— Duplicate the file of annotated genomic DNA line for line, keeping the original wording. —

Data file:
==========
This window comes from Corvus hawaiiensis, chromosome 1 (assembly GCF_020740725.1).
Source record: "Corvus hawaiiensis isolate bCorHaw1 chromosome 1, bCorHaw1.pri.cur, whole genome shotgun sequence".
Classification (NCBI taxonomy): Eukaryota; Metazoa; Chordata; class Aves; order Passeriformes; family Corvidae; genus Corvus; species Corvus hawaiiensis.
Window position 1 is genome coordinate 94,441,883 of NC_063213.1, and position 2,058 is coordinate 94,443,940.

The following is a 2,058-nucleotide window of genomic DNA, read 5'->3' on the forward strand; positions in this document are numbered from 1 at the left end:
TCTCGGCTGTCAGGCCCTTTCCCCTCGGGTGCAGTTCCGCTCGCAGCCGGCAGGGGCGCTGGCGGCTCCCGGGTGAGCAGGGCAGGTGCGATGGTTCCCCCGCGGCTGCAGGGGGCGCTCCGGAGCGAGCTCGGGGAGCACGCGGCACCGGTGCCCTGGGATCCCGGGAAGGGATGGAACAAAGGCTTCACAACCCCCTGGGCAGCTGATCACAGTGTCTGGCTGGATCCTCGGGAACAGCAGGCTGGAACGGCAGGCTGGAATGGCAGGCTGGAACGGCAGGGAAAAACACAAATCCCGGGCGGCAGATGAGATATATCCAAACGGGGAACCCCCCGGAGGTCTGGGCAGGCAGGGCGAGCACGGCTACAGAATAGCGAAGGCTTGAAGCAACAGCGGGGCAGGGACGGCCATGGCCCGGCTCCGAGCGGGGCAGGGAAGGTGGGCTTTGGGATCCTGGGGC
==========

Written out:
This window comes from Corvus hawaiiensis, chromosome 1 (assembly GCF_020740725.1).
Source record: "Corvus hawaiiensis isolate bCorHaw1 chromosome 1, bCorHaw1.pri.cur, whole genome shotgun sequence".
Classification (NCBI taxonomy): Eukaryota; Metazoa; Chordata; class Aves; order Passeriformes; family Corvidae; genus Corvus; species Corvus hawaiiensis.
Window position 1 is genome coordinate 94,441,883 of NC_063213.1, and position 2,058 is coordinate 94,443,940.

The following is a 2,058-nucleotide window of genomic DNA, read 5'->3' on the forward strand; positions in this document are numbered from 1 at the left end:
TCTCGGCTGTCAGGCCCTTTCCCCTCGGGTGCAGTTCCGCTCGCAGCCGGCAGGGGCGCTGGCGGCTCCCGGGTGAGCAGGGCAGGTGCGATGGTTCCCCCGCGGCTGCAGGGGGCGCTCCGGAGCGAGCTCGGGGAGCACGCGGCACCGGTGCCCTGGGATCCCGGGAAGGGATGGAACAAAGGCTTCACAACCCCCTGGGCAGCTGATCACAGTGTCTGGCTGGATCCTCGGGAACAGCAGGCTGGAACGGCAGGCTGGAATGGCAGGCTGGAACGGCAGGGAAAAACACAAATCCCGGGCGGCAGATGAGATATATCCAAACGGGGAACCCCCCGGAGGTCTGGGCAGGCAGGGCGAGCACGGCTACAGAATAGCGAAGGCTTGAAGCAACAGCGGGGCAGGGACGGCCATGGCCCGGCTCCGAGCGGGGCAGGGAAGGTGGGCTTTGGGATCCTGGGGC